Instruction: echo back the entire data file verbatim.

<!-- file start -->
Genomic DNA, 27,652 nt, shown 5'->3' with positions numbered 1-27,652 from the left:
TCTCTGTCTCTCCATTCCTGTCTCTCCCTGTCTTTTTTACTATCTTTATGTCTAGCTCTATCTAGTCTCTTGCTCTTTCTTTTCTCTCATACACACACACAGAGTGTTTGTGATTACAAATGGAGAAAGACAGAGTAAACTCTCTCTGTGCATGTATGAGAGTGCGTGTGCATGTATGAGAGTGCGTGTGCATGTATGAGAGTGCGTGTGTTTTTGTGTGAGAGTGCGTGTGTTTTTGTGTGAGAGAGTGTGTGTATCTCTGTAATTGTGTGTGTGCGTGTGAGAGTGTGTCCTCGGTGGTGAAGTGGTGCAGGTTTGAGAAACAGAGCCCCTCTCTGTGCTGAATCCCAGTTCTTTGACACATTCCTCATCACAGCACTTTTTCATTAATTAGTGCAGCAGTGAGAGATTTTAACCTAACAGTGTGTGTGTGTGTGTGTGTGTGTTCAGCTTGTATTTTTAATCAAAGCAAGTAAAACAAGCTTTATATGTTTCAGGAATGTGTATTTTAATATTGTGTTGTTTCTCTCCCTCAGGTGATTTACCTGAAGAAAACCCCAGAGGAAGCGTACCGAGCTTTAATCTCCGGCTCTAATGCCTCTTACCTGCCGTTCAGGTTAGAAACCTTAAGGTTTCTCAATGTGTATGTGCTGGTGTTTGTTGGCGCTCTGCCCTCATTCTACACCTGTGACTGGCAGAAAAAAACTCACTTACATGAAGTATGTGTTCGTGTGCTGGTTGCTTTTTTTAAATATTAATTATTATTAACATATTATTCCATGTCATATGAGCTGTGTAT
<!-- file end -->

Genomic DNA, 27,652 nt, shown 5'->3' with positions numbered 1-27,652 from the left:
TCTCTGTCTCTCCATTCCTGTCTCTCCCTGTCTTTTTTACTATCTTTATGTCTAGCTCTATCTAGTCTCTTGCTCTTTCTTTTCTCTCATACACACACACAGAGTGTTTGTGATTACAAATGGAGAAAGACAGAGTAAACTCTCTCTGTGCATGTATGAGAGTGCGTGTGCATGTATGAGAGTGCGTGTGCATGTATGAGAGTGCGTGTGTTTTTGTGTGAGAGTGCGTGTGTTTTTGTGTGAGAGAGTGTGTGTATCTCTGTAATTGTGTGTGTGCGTGTGAGAGTGTGTCCTCGGTGGTGAAGTGGTGCAGGTTTGAGAAACAGAGCCCCTCTCTGTGCTGAATCCCAGTTCTTTGACACATTCCTCATCACAGCACTTTTTCATTAATTAGTGCAGCAGTGAGAGATTTTAACCTAACAGTGTGTGTGTGTGTGTGTGTGTGTTCAGCTTGTATTTTTAATCAAAGCAAGTAAAACAAGCTTTATATGTTTCAGGAATGTGTATTTTAATATTGTGTTGTTTCTCTCCCTCAGGTGATTTACCTGAAGAAAACCCCAGAGGAAGCGTACCGAGCTTTAATCTCCGGCTCTAATGCCTCTTACCTGCCGTTCAGGTTAGAAACCTTAAGGTTTCTCAATGTGTATGTGCTGGTGTTTGTTGGCGCTCTGCCCTCATTCTACACCTGTGACTGGCAGAAAAAAACTCACTTACATGAAGTATGTGTTCGTGTGCTGGTTGCTTTTTTTAAATATTAATTATTATTAACATATTATTCCATGTCATATGAGCTGTGTAT